SummaryThe impossibility of being (the new) Metallica
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I’m a little sorry for that review title, it’s a bit of a bitch move admittedly, but hear me out on this.
Originally groove/nu-metal band Chimaira’s metamorphosis is one of the most notable ones in recent metal history from a debut straight to a sophomore effort. Bands will usually gradually move from one sound to a more evolved mature one over a slew of records. These guys jump from nu-metal catering to the very young audience of the early 2000’s, to a ripe post-thrash sound drawing direct influence from Pantera or Metallica now targeting metal purists, in a matter of two years from 2001 to 2003. A sudden change of heart, or perhaps a willingness to be remembered as a perennial class act of true metal versus another trendy band from a movement generally looked down upon.
Interestingly, this is still very much Chimaira with their own distinct flavor from their debut, just transferred to a perhaps more credible frame, and it should be reiterated it feels like a few albums have gone by to reach this stage. They were now a driving spearhead of the new wave of American metal by that point, aligning with fellow acts like Lamb of God. The verses are marked by enormous power chord grooves, and thrashy shredding locked in with the machine gun double kicks on drums, chunky distortion chugs and crushing palm muted stomps, fat baritone open string or tremolo picked sequences, mixed up with a few wild vibrato-punctuated licks or rapid clinical hammer-on/pull-offs, and still with their characteristic high work rate from the previous album. Leads are now pervading the tracks with a some of that trademark Metallica harmonized twin guitar flowing (notable example: intro to ‘Down Again’), sinister bending octave chords or full-on pentatonic solos bringing a Dimebag Darrell to mind but not without a hint of originality.
Mark Hunter’s vocals are venomous and spiteful as ever, trading off with occasional clean sung spells on choruses or verses, at times alternative and even grungy when of the more mainstream variety with that solemn fifth harmony feel, or the more common forceful and rocky type for thrash vocalists.
A word on the album closer, ‘Implements Of Destruction’, which mere name, let alone its placement at the end of the record being the epic instrumental, is as obvious a throwback and homage to the original thrash metal greats as it gets, Metallica or Megadeth. The acoustic guitar intro in fairness is quite touching and original as it’s got an almost mandolin quality to it. The track constitutes a definite break from the rest of the album and its hectic hyperactivity as this one takes its sweet time establishing its various moods, taking the ample liberty of setting some parts on a long-winded loop. It’s got a main musical theme, hardly original by any standards but the composers were surely opting for that awe-inspiring lordly theme made memorable by how simple and organic it felt, in the vein specifically of a ‘To Live is To Die’. Calling this a poor man’s version of the latter might be a tad harsh but wouldn’t be completely out of the question either. Of course it’s long as hell, reaching north of 13 minutes. The composition comes to a halt and we’re given a sort of random drony rustling at the end that eventually fades to 0 decibel. Experimental outpouring from the artists, surely, although underwhelming.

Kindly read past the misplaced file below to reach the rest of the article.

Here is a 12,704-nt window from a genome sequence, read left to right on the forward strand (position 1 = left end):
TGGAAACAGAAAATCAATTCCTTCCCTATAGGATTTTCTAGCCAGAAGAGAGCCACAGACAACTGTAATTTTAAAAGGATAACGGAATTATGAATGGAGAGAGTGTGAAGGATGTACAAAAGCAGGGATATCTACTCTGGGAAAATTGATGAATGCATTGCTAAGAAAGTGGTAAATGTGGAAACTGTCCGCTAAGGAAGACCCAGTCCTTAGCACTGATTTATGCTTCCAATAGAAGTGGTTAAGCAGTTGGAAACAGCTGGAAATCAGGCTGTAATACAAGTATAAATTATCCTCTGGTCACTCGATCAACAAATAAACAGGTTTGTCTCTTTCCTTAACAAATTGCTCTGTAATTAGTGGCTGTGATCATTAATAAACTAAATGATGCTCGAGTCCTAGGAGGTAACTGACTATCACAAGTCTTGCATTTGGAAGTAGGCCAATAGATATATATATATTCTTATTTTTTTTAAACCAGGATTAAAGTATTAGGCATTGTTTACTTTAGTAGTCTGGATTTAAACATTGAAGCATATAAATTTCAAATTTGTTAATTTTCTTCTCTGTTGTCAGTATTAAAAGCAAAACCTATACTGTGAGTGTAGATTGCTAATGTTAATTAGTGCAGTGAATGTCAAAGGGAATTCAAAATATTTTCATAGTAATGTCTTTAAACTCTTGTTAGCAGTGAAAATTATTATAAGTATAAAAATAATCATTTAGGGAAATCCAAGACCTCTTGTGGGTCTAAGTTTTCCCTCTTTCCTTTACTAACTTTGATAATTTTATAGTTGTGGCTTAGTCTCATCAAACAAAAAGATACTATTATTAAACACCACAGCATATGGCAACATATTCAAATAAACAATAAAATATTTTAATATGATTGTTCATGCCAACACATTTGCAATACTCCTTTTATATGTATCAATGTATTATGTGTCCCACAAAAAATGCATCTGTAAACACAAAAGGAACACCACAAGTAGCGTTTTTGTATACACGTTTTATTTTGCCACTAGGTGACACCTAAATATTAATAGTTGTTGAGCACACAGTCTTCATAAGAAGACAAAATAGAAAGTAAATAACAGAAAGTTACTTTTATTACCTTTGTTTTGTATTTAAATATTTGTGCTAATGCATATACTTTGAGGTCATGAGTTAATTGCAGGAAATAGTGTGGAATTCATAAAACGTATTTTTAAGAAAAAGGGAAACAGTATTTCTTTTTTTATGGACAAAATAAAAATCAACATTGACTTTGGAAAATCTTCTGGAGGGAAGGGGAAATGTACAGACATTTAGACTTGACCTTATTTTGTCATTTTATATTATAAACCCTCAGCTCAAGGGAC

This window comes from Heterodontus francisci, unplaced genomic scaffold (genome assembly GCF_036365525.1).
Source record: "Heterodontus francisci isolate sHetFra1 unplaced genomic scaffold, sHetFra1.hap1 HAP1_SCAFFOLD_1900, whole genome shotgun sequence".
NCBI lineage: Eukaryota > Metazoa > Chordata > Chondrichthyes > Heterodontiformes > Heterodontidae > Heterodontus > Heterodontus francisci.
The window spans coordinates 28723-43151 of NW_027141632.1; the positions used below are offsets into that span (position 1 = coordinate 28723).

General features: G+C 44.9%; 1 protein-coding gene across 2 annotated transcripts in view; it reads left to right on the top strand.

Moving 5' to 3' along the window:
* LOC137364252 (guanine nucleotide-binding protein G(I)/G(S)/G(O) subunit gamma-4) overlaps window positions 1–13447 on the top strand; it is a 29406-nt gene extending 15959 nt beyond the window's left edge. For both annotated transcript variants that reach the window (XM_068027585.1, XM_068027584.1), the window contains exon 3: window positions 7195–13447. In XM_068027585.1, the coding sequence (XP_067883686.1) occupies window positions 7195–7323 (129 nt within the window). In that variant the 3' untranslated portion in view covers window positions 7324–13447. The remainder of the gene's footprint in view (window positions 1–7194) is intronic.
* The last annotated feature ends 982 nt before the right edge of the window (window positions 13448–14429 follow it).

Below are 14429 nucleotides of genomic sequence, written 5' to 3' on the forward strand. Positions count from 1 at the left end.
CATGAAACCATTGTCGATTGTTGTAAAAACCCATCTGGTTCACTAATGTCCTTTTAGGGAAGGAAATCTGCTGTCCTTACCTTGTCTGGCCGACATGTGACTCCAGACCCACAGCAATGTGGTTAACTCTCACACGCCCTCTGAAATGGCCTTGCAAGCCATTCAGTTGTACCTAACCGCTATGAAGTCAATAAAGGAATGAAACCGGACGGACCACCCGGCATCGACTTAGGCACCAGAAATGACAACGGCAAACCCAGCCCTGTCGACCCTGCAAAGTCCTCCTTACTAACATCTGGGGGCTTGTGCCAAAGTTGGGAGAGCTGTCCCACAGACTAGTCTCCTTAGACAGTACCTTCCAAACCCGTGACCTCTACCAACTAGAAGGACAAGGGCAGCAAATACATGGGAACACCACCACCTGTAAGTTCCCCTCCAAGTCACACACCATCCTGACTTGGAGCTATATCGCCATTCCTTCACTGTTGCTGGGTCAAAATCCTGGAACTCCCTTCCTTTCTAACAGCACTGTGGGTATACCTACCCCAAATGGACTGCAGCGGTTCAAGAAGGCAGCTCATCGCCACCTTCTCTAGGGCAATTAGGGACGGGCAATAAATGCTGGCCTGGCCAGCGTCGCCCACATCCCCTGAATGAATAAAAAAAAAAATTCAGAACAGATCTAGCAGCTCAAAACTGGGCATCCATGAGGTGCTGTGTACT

Some tracks are particularly well crafted and stand out: the opener ‘Cleansation’ with its titanic groove hook, the title-track ‘The Impossibility Of Reason’ with its well conducted buildup to the humongous and memorable anthemic chorus (“I fall face down at the sight of myself”) or the late and ultra heavy ‘Eyes Of A Criminal’ and notably its massive outro breakdown. There’s enough of a concerted effort from the band to offer good variety on the record overall, although this can quickly turn into a formulaic tough guy sludgy metal fest with somewhat redundant guitar crunchiness over and over and Hunter’s constant “I hate everyone and I’ll freaking kill you” threats.
Despite its effort to extricate itself from the ignominy of forever being associated with the by-the-numbers nu-metal scene of the time, and hence attempting to “do the right thing”, the album only seems to be filled with fresh inspiration and momentum for a while and although it doesn’t flat out crash after that, the music just isn’t deep, complex or diverse enough to keep the listener thirsty for what’s served up on the long term. What’s more, there’s that certain copycat, overt willingness to be a tribute to the classics that only robs the band from potentially achieving a more authentic edge.
Release date: May 13th, 2003
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